For decades, the United States led the world in ensuring the care of enemy prisoners. We knew that torture, in addition to being inhumane, produces unreliable information, makes it more difficult to win wars, and places our troops at risk. Now we are seeing the effects of redefining
torture, as pictures from Abu Ghraib become recruiting posters for Al-Qaeda. The 9/11 Commission correctly concluded that the prisoner abuse scandal has damaged our ability to combat the terrorist threat. The message we send regarding our commitment to basic human rights affects the safety of our troops in the field and our citizens at home.

We can win the war on terrorism while respecting the values our nation represents. If we are to lead the world by example, we must not compromise the principles upon which our country was founded - the rule of law and a respect for human rights.

I could not in good conscience vote to elevate to the highest law enforcement position in the nation a man who ignored the rule of law and the demands of human decency and created the permissive environment that made Abu Ghraib possible.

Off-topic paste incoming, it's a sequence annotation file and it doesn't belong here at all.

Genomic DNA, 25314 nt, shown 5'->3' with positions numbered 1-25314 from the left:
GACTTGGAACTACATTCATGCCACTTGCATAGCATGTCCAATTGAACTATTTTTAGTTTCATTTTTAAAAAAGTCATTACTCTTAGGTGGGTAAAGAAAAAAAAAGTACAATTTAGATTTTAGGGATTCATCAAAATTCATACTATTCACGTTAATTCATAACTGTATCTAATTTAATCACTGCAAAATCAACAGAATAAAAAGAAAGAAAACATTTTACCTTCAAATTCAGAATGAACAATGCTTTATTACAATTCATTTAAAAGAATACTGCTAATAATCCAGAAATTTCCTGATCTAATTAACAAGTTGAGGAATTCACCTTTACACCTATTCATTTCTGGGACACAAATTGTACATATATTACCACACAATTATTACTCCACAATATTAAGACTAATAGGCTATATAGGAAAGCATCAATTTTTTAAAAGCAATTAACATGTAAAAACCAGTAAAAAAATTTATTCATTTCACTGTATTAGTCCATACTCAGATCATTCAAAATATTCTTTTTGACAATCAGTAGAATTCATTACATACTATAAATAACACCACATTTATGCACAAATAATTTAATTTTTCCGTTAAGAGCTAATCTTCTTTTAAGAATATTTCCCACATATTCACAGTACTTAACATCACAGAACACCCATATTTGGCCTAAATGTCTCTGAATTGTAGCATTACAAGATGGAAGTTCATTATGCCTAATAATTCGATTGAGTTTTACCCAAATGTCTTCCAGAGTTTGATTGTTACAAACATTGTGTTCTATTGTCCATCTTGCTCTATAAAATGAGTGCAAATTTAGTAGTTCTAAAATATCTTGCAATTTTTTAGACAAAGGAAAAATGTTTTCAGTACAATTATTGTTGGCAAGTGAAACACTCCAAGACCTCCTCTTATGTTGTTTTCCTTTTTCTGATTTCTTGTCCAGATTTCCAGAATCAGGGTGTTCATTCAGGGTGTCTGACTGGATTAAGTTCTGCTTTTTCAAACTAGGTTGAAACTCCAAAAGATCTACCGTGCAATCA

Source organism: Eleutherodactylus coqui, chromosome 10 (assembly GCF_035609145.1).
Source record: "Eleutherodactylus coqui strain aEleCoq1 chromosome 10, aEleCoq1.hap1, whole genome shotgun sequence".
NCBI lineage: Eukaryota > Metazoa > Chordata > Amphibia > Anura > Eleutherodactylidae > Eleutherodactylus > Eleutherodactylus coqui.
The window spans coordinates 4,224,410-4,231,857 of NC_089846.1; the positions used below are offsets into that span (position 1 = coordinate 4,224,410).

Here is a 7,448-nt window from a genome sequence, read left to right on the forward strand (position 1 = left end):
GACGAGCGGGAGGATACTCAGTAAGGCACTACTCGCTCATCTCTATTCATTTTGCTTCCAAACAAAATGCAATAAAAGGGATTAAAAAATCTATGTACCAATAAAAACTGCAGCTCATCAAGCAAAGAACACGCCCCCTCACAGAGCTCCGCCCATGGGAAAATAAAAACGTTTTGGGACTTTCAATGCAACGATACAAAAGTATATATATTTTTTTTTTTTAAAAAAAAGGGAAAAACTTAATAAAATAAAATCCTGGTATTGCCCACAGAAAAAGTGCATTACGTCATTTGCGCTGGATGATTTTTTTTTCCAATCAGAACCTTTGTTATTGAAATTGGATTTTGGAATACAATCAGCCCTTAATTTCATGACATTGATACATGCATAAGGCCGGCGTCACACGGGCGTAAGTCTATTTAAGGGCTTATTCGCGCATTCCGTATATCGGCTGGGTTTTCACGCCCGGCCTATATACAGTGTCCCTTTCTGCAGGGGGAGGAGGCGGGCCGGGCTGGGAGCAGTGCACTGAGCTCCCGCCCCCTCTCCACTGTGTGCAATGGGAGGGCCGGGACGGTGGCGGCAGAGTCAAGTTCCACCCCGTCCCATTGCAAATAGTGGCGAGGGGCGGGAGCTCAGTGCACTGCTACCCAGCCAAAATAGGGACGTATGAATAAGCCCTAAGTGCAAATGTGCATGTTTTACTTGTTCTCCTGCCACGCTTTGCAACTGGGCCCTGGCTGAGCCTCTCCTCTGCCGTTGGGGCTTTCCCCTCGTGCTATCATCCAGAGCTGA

Richard J. Durbin
United States Senator


Thank you, Senator Durbin. Good job.

Tuesday, February 15, 2005

What Eason Jordan Said

and what Eason Jordan was trying to say:

Yes, it is a war. And, yes, in war there is "collateral damage." But there has been a lot of (at the very least circumstantial) evidence that journalists are more at risk in this war than others. An inordinate number have been killed--many from Arab media outlets.

The right-wing media claim Jordan's scalp, and perhaps they're right about "taking him out." But this begs the question about Jordan's statements, whether they were taken out of context, or misinterpreted, or whatever. Was he, in fact, accusing American troops of assassinating journalists? Or passing on stories from other journalists who believe that they as a group are threatened by American forces?

On the face of it, nothing Jordan said sounded particularly shocking to me--what was shocking was that he momentarily lost control and said it. A lot of what is going on in our country is about control, and control of information is no small part of it. If it were American policy to control information coming out of Iraq by threat of violence, would anyone in this administration admit it? Of course not. The only answer is for someone--and, traditionally, this would have been the role of journalists--to investigate these charges. The US has not been investigating them.

Here are some facts: